By Senior Program Associate Jennifer Beck, Ph.D.
The pandemic revealed the fragility and weaknesses of many of our society’s most critical systems – including a child care system that was already operating on razor thin margins and unable to meet demand. As the country went into lockdown in March 2020, many families lost access to the child care they had relied on, putting into sharp focus the critical role this service plays in ensuring that parents can work, children can learn, and the economy can thrive.
With many pandemic restrictions now lifted, challenges remain for providers and families. But there is also opportunity to rebuild the child care system in a way that works better for Maine families. Some efforts already underway show promising routes forward.
Maine’s Child Care Challenges – Before and During the Pandemic
Even before the onset of the pandemic, Maine’s child care system was very fragile. In early 2020, Maine’s system was being characterized as having limited availability, lacking affordability, and a provider workforce characterized by low wages and high turnover.
COVID-19 further exposed the need to strengthen the child care system, especially in rural areas where gaps in child care are the greatest. Child care providers – many of which are small businesses owned by women – have been hit hard by the pandemic and are struggling to continue to provide essential services. In the presentation below, we review some of the data behind these challenges.
Throughout the pandemic, multiple federal and state supports have been deployed to stabilize Maine’s child care industry, resulting in a 95% business retention rate for the sector. Taken together, the federal funding from the coronavirus response laws totals more than $168 million. While this level of funding is significant, it is important to note that these funds are primarily one-time cash infusions intended to stabilize a system that is currently operating at a net loss due to temporary increased costs and decreased revenue.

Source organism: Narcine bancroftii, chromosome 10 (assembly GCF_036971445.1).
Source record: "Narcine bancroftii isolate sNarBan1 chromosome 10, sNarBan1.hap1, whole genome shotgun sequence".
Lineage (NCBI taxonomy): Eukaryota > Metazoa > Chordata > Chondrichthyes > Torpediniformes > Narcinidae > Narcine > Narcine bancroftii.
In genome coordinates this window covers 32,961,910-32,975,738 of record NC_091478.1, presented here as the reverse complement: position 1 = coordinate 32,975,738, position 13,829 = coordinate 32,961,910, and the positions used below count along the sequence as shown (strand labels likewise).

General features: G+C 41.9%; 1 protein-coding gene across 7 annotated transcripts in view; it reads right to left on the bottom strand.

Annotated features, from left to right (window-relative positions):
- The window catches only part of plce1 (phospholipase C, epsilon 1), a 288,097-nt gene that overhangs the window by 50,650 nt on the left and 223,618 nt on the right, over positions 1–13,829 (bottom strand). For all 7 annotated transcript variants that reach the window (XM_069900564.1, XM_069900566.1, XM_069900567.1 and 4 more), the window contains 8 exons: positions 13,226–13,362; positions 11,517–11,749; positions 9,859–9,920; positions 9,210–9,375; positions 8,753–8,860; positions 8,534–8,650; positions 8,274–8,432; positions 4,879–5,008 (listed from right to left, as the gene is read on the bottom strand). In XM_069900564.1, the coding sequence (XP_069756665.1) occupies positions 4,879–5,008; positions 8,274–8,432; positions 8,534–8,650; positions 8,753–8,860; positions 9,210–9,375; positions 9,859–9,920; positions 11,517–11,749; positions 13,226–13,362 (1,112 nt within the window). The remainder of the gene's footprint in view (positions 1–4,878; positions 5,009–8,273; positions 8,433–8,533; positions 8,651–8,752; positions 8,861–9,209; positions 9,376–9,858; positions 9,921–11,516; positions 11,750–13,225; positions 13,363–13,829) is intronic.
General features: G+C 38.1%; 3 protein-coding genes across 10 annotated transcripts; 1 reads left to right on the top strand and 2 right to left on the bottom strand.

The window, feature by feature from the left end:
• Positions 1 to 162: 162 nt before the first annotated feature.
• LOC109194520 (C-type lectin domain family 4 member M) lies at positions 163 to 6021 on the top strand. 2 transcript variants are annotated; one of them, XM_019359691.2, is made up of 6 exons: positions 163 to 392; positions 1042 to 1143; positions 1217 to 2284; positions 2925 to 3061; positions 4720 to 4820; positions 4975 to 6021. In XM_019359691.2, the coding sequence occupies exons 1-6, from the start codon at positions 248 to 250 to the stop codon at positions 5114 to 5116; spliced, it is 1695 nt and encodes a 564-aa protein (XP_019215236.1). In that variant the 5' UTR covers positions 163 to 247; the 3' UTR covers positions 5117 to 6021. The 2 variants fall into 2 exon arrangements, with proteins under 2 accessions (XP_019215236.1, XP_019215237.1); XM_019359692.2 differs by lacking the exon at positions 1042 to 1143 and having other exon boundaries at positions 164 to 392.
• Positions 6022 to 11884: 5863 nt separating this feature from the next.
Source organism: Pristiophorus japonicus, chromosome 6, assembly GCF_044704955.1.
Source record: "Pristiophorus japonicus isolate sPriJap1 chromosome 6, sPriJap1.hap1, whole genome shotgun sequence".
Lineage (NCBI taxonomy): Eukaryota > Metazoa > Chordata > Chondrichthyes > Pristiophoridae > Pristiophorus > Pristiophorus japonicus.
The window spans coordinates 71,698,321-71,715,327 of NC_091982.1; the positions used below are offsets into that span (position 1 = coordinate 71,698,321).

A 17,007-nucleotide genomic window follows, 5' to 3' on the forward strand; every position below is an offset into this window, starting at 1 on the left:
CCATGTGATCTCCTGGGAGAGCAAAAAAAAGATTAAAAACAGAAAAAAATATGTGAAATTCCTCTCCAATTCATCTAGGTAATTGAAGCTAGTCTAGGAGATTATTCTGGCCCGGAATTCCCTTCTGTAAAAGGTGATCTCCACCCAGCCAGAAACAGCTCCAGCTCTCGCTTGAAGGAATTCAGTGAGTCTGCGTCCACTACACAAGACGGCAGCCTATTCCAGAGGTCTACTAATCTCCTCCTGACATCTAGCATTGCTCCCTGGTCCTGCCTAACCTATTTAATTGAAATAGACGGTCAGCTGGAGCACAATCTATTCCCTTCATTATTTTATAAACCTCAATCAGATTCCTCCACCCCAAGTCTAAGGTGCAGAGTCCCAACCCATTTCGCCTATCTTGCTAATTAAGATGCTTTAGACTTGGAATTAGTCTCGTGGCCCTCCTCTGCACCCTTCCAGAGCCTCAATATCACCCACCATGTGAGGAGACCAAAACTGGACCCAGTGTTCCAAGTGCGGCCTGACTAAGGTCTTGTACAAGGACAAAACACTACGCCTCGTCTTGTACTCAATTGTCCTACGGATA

Strategies to Strengthen the Child Care System Post-Pandemic
While the stimulus resources have undoubtedly kept the child care industry from a near total collapse, there remains a need for significant innovation and advocacy to rebuild the child care system in a way that better meets the needs of working families.
In alignment with the strategic goals of the Maine Children’s Cabinet – a collaboration of multiple state agencies with a goal of strengthening Maine’s early education system – there are three major priorities to guide these needed reforms:
- Increase access to affordable early care and education.
- Increase the quality of our early care and education programs.
- Recruit, prepare, and retain a diverse early childhood workforce.
Below, we will outline current efforts that present promising models for making progress toward each of these goals.
1. Increase access to affordable early care and education.
One example of the innovation we need to increase child care access can be found in the work of the CEI Child Care Business Lab. The cohort-based model pairs technical child care training with business assistance to help entrepreneurs launch their own licensed child care facilities. After a successful first year in a pilot for rural communities, the John T. Gorman Foundation has provided a grant to create a new cohort in Lewiston’s Tree Streets Neighborhood.